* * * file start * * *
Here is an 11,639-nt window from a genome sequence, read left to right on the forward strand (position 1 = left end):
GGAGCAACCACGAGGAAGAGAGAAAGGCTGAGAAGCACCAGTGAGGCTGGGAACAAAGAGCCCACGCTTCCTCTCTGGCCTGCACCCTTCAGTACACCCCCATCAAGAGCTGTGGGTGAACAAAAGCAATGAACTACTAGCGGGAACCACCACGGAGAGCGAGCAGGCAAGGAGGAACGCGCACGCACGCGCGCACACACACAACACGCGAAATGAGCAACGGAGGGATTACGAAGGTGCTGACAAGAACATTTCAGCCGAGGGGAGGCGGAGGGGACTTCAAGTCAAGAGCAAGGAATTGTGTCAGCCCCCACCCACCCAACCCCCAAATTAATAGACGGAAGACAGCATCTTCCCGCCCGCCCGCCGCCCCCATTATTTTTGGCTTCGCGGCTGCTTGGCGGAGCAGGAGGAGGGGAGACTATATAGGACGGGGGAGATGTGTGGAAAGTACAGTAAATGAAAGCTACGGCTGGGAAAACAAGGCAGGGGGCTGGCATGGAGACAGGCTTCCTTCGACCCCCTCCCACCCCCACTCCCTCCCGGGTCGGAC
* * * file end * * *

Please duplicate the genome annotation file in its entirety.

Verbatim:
Here is an 11,639-nt window from a genome sequence, read left to right on the forward strand (position 1 = left end):
GGAGCAACCACGAGGAAGAGAGAAAGGCTGAGAAGCACCAGTGAGGCTGGGAACAAAGAGCCCACGCTTCCTCTCTGGCCTGCACCCTTCAGTACACCCCCATCAAGAGCTGTGGGTGAACAAAAGCAATGAACTACTAGCGGGAACCACCACGGAGAGCGAGCAGGCAAGGAGGAACGCGCACGCACGCGCGCACACACACAACACGCGAAATGAGCAACGGAGGGATTACGAAGGTGCTGACAAGAACATTTCAGCCGAGGGGAGGCGGAGGGGACTTCAAGTCAAGAGCAAGGAATTGTGTCAGCCCCCACCCACCCAACCCCCAAATTAATAGACGGAAGACAGCATCTTCCCGCCCGCCCGCCGCCCCCATTATTTTTGGCTTCGCGGCTGCTTGGCGGAGCAGGAGGAGGGGAGACTATATAGGACGGGGGAGATGTGTGGAAAGTACAGTAAATGAAAGCTACGGCTGGGAAAACAAGGCAGGGGGCTGGCATGGAGACAGGCTTCCTTCGACCCCCTCCCACCCCCACTCCCTCCCGGGTCGGAC